The Gallup organization has extensively researched employee engagement and all things related to managers. In this article, Gallup shares Why Managers Must Ask 5 Questions to Empower Employees. These questions are for you to use with your staff.
Gallup says, “ We have been studying human nature and performance for over 75 years. When it comes to knowing what employees want and need to thrive in their workplace, we’ve got you covered.”
Check out Gallup’s Q-12 here. The questions will help you start a conversation with your staff.
Get Curious and Learn From Warren Berger
Warren Berger asks questions, lots of them. And his questions are designed to make you think — to spur your curiosity.
In “The Book of Beautiful Questions,” he groups his questions into four areas: decision-making, creativity, connecting with others, and leadership. Here are samples from each area.
- What am I really trying to decide here? What’s most important? What critical information do I have and not have?
- If I begin to see my attention as a precious resource, how might I better protect it? How can I shift from a “manager’s schedule” to a “maker’s schedule?”
- What if I advise less and inquire more? Why am I talking?
- Am I bringing together diverse people who can share points of view that I might be missing? At this time, what is the highest, best use of my time?
If you are a manager, a want-to-be manager, or a leader, this book provides questions that will help you grow yourself as well as staff.
Speaking of questions . . . Questions are a major part of any feedback session. Want to learn how to ask good questions when giving or getting feedback? Check out our free ebook, Focused Feedback in 15. You’ll be glad you did. This post originally appeared on MentorLoft.com.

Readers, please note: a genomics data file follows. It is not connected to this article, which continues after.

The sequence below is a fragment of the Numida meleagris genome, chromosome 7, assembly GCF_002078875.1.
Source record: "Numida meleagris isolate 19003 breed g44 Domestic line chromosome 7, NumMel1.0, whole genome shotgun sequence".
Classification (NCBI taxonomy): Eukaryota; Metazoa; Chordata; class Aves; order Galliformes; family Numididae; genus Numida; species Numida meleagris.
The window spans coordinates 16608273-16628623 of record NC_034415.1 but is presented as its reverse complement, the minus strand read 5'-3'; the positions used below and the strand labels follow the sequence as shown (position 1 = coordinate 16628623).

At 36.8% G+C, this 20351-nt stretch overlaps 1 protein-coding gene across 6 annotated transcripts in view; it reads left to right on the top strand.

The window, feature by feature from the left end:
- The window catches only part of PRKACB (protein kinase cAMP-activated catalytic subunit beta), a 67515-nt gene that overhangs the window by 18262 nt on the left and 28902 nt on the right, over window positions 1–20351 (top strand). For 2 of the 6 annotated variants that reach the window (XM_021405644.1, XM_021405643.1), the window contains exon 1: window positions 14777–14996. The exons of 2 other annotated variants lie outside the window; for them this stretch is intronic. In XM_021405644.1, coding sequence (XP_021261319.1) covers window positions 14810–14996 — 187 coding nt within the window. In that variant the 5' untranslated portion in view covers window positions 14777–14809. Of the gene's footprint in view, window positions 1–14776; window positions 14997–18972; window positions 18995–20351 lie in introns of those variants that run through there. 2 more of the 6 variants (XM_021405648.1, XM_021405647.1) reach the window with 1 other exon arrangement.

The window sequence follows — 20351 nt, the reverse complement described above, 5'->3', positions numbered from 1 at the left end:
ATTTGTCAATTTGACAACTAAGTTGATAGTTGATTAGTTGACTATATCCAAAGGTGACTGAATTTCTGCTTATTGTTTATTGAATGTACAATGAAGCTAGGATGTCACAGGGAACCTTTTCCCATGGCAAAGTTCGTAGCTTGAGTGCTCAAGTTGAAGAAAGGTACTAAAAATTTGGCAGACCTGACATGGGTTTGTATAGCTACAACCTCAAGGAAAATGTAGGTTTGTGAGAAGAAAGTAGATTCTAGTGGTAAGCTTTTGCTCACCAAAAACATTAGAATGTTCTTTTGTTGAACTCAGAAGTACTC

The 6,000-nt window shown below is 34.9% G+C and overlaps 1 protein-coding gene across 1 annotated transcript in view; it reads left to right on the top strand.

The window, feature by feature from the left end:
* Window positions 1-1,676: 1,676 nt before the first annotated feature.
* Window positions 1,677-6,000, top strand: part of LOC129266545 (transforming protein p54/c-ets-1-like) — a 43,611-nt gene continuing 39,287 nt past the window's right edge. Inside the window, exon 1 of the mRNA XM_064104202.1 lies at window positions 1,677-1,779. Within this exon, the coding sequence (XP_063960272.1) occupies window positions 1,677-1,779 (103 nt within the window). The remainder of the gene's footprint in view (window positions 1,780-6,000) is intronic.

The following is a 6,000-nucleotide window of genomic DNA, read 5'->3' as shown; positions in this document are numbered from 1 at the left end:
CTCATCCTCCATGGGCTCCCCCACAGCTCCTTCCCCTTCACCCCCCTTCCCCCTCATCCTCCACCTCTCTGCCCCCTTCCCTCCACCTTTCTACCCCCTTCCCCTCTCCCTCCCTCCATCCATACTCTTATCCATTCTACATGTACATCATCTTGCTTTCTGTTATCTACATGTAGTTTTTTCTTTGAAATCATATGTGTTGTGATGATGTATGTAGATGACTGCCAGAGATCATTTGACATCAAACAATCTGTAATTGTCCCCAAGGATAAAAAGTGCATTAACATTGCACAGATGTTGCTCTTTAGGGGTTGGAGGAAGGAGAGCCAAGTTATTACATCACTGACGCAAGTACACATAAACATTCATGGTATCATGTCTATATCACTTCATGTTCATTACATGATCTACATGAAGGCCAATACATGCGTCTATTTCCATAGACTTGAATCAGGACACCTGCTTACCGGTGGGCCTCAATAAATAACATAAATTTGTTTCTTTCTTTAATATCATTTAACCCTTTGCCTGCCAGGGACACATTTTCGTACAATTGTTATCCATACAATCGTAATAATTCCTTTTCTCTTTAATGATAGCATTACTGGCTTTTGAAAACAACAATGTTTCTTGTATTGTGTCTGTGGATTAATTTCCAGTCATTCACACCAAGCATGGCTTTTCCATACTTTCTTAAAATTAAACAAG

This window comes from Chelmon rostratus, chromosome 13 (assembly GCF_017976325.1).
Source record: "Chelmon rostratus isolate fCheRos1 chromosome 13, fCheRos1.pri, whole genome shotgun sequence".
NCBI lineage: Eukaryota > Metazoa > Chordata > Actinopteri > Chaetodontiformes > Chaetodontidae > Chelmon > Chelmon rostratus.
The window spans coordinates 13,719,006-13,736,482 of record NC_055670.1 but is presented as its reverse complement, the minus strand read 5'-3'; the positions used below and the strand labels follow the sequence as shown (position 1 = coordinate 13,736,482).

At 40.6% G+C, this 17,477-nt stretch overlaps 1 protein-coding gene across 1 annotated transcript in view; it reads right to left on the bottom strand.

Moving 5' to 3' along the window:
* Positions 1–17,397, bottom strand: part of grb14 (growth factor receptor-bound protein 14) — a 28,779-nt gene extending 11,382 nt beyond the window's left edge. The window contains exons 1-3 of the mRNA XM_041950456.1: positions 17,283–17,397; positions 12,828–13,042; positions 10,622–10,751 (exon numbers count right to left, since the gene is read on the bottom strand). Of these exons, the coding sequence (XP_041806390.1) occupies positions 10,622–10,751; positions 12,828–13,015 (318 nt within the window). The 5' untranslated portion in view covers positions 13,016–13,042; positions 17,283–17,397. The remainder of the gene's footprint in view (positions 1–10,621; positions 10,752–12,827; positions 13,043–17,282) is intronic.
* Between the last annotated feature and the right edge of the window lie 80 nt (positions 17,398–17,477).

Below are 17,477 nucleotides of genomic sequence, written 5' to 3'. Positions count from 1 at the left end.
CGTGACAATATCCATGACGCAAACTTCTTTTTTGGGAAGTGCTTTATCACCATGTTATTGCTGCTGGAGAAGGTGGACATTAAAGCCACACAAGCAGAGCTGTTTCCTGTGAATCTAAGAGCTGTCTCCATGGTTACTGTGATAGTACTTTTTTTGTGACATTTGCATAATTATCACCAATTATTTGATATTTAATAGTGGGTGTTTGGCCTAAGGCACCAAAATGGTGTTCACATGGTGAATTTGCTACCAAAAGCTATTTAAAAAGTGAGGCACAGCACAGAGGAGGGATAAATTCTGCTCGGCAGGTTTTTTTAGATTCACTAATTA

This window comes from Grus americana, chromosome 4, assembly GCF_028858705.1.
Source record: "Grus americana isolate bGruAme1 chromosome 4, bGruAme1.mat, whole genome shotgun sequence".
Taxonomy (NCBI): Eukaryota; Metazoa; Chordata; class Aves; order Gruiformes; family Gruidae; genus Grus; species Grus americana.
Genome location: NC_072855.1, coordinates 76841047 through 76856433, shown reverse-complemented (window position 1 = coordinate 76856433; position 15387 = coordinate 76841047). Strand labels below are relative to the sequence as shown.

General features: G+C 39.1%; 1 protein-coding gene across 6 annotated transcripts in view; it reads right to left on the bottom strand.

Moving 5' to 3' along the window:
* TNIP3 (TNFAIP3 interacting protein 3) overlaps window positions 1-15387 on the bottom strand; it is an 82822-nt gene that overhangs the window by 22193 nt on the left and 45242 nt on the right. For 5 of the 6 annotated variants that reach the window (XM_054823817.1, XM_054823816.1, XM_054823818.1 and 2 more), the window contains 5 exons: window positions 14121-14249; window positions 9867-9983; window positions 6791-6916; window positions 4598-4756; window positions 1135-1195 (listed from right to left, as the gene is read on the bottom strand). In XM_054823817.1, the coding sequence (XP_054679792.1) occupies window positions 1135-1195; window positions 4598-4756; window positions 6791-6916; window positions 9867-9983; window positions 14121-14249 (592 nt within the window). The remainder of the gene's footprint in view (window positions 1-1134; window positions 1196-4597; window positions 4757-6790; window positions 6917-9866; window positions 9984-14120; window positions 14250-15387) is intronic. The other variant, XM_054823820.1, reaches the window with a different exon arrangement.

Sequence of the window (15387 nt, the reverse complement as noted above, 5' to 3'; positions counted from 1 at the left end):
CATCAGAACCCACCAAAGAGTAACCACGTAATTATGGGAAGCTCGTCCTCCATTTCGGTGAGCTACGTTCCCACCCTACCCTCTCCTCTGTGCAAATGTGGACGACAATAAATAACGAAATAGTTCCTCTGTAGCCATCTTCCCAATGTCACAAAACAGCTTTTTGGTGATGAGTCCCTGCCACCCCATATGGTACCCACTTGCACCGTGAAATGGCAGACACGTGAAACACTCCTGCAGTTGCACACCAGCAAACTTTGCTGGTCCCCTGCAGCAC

About the Author Pamela A. Scott
Pam is an executive coach to CEOs and business owners, focusing on communication, managing people, leadership, and emotional intelligence. Her tagline says it best: “Numbers may drive the business, but people drive the numbers.”®
Pam started her company more than 20 years ago. For much of that time, Pam has coached engineers and architects to be leaders in their companies.
She brings more than 25 years of communications expertise and leadership experience as:
- A national award-winning newspaper editor
- A communications specialist writing for Congress
- A successful entrepreneur specializing in coaching clients to reach their full potential
Clients have ranged from solo practitioners to companies such as Turner Broadcasting System, Coca Cola, Federal Reserve Bank, and engineering firms such as Walter P. Moore. For 15 years, Pam was a member of Vistage, an international organization of CEOs.
Pam has a master’s in education and human development from George Washington University and a bachelor’s in communication from Bethany College. In Toastmasters, she has achieved Advanced Communicator Bronze and Advanced Leadership Bronze levels.
We would love to hear any questions you might have or stories you might share on how to ask effective questions to get the answers you need.
Please leave your comments, feedback or questions in the section below.
To your success,
Anthony Fasano, PE, LEED AP
Engineering Management Institute
Author of Engineer Your Own Success